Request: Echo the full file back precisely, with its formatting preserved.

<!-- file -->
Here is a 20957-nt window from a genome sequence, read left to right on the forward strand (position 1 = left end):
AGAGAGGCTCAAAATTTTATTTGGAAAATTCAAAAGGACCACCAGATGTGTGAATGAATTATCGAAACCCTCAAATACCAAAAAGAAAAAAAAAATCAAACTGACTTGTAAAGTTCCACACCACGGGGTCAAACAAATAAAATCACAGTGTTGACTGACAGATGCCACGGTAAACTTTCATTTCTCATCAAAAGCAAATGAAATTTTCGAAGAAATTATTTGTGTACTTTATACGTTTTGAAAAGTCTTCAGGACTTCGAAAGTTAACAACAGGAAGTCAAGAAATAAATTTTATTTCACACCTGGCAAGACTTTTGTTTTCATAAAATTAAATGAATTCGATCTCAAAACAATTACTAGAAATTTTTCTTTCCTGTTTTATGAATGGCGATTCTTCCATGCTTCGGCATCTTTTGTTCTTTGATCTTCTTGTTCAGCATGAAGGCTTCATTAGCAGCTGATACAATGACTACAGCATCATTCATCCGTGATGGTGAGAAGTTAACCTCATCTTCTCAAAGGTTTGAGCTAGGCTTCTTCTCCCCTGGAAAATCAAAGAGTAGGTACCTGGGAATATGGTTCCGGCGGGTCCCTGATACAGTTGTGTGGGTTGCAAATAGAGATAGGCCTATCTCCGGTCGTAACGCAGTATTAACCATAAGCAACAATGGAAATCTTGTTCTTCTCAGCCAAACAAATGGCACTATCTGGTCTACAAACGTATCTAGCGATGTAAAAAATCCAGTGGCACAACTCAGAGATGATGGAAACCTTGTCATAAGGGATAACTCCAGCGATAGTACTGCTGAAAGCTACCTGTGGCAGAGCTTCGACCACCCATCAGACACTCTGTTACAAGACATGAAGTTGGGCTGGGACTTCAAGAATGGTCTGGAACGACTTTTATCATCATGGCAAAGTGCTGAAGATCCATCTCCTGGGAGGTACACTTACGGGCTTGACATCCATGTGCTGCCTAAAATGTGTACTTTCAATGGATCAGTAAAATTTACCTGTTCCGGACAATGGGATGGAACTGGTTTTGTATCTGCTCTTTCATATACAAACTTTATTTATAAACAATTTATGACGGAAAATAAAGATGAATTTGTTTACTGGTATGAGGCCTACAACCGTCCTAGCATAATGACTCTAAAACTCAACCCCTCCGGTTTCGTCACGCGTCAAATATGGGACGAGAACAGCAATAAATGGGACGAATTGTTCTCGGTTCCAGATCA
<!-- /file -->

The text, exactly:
Here is a 20957-nt window from a genome sequence, read left to right on the forward strand (position 1 = left end):
AGAGAGGCTCAAAATTTTATTTGGAAAATTCAAAAGGACCACCAGATGTGTGAATGAATTATCGAAACCCTCAAATACCAAAAAGAAAAAAAAAATCAAACTGACTTGTAAAGTTCCACACCACGGGGTCAAACAAATAAAATCACAGTGTTGACTGACAGATGCCACGGTAAACTTTCATTTCTCATCAAAAGCAAATGAAATTTTCGAAGAAATTATTTGTGTACTTTATACGTTTTGAAAAGTCTTCAGGACTTCGAAAGTTAACAACAGGAAGTCAAGAAATAAATTTTATTTCACACCTGGCAAGACTTTTGTTTTCATAAAATTAAATGAATTCGATCTCAAAACAATTACTAGAAATTTTTCTTTCCTGTTTTATGAATGGCGATTCTTCCATGCTTCGGCATCTTTTGTTCTTTGATCTTCTTGTTCAGCATGAAGGCTTCATTAGCAGCTGATACAATGACTACAGCATCATTCATCCGTGATGGTGAGAAGTTAACCTCATCTTCTCAAAGGTTTGAGCTAGGCTTCTTCTCCCCTGGAAAATCAAAGAGTAGGTACCTGGGAATATGGTTCCGGCGGGTCCCTGATACAGTTGTGTGGGTTGCAAATAGAGATAGGCCTATCTCCGGTCGTAACGCAGTATTAACCATAAGCAACAATGGAAATCTTGTTCTTCTCAGCCAAACAAATGGCACTATCTGGTCTACAAACGTATCTAGCGATGTAAAAAATCCAGTGGCACAACTCAGAGATGATGGAAACCTTGTCATAAGGGATAACTCCAGCGATAGTACTGCTGAAAGCTACCTGTGGCAGAGCTTCGACCACCCATCAGACACTCTGTTACAAGACATGAAGTTGGGCTGGGACTTCAAGAATGGTCTGGAACGACTTTTATCATCATGGCAAAGTGCTGAAGATCCATCTCCTGGGAGGTACACTTACGGGCTTGACATCCATGTGCTGCCTAAAATGTGTACTTTCAATGGATCAGTAAAATTTACCTGTTCCGGACAATGGGATGGAACTGGTTTTGTATCTGCTCTTTCATATACAAACTTTATTTATAAACAATTTATGACGGAAAATAAAGATGAATTTGTTTACTGGTATGAGGCCTACAACCGTCCTAGCATAATGACTCTAAAACTCAACCCCTCCGGTTTCGTCACGCGTCAAATATGGGACGAGAACAGCAATAAATGGGACGAATTGTTCTCGGTTCCAGATCA